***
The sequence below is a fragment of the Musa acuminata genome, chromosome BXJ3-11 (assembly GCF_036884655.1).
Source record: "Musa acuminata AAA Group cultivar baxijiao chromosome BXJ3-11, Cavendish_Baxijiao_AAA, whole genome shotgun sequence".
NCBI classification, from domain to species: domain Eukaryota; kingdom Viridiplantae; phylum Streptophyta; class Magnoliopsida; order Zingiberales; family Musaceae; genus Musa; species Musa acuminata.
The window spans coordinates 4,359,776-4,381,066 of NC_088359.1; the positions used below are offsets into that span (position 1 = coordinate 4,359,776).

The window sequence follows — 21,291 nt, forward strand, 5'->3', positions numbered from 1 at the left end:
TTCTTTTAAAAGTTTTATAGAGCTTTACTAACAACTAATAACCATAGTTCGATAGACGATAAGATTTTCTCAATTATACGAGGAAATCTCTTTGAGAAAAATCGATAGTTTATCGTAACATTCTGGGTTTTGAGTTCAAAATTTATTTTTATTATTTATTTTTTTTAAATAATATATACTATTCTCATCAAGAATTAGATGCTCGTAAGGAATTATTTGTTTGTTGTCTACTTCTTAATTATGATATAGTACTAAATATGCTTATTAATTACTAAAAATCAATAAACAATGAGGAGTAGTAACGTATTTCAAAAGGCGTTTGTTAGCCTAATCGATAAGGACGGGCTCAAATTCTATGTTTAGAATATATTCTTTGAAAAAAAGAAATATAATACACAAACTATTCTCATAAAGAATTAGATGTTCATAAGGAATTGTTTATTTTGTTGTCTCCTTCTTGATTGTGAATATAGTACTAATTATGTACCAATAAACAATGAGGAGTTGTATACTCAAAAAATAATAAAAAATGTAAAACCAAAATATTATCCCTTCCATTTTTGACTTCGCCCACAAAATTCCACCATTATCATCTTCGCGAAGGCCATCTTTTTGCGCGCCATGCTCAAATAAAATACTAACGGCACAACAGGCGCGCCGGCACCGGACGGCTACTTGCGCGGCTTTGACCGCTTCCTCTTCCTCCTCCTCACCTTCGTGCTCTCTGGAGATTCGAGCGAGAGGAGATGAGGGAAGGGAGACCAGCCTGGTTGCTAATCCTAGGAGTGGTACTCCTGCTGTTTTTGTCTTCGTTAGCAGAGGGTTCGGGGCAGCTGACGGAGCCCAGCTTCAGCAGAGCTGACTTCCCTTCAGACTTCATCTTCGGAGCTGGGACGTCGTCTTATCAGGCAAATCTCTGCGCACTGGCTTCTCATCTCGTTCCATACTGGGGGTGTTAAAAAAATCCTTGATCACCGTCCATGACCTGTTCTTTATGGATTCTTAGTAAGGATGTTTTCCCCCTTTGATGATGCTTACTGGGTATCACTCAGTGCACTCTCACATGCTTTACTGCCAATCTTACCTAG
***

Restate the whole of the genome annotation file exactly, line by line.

The sequence below is a fragment of the Musa acuminata genome, chromosome BXJ3-11 (assembly GCF_036884655.1).
Source record: "Musa acuminata AAA Group cultivar baxijiao chromosome BXJ3-11, Cavendish_Baxijiao_AAA, whole genome shotgun sequence".
NCBI classification, from domain to species: domain Eukaryota; kingdom Viridiplantae; phylum Streptophyta; class Magnoliopsida; order Zingiberales; family Musaceae; genus Musa; species Musa acuminata.
The window spans coordinates 4,359,776-4,381,066 of NC_088359.1; the positions used below are offsets into that span (position 1 = coordinate 4,359,776).

The window sequence follows — 21,291 nt, forward strand, 5'->3', positions numbered from 1 at the left end:
TTCTTTTAAAAGTTTTATAGAGCTTTACTAACAACTAATAACCATAGTTCGATAGACGATAAGATTTTCTCAATTATACGAGGAAATCTCTTTGAGAAAAATCGATAGTTTATCGTAACATTCTGGGTTTTGAGTTCAAAATTTATTTTTATTATTTATTTTTTTTAAATAATATATACTATTCTCATCAAGAATTAGATGCTCGTAAGGAATTATTTGTTTGTTGTCTACTTCTTAATTATGATATAGTACTAAATATGCTTATTAATTACTAAAAATCAATAAACAATGAGGAGTAGTAACGTATTTCAAAAGGCGTTTGTTAGCCTAATCGATAAGGACGGGCTCAAATTCTATGTTTAGAATATATTCTTTGAAAAAAAGAAATATAATACACAAACTATTCTCATAAAGAATTAGATGTTCATAAGGAATTGTTTATTTTGTTGTCTCCTTCTTGATTGTGAATATAGTACTAATTATGTACCAATAAACAATGAGGAGTTGTATACTCAAAAAATAATAAAAAATGTAAAACCAAAATATTATCCCTTCCATTTTTGACTTCGCCCACAAAATTCCACCATTATCATCTTCGCGAAGGCCATCTTTTTGCGCGCCATGCTCAAATAAAATACTAACGGCACAACAGGCGCGCCGGCACCGGACGGCTACTTGCGCGGCTTTGACCGCTTCCTCTTCCTCCTCCTCACCTTCGTGCTCTCTGGAGATTCGAGCGAGAGGAGATGAGGGAAGGGAGACCAGCCTGGTTGCTAATCCTAGGAGTGGTACTCCTGCTGTTTTTGTCTTCGTTAGCAGAGGGTTCGGGGCAGCTGACGGAGCCCAGCTTCAGCAGAGCTGACTTCCCTTCAGACTTCATCTTCGGAGCTGGGACGTCGTCTTATCAGGCAAATCTCTGCGCACTGGCTTCTCATCTCGTTCCATACTGGGGGTGTTAAAAAAATCCTTGATCACCGTCCATGACCTGTTCTTTATGGATTCTTAGTAAGGATGTTTTCCCCCTTTGATGATGCTTACTGGGTATCACTCAGTGCACTCTCACATGCTTTACTGCCAATCTTACCTAG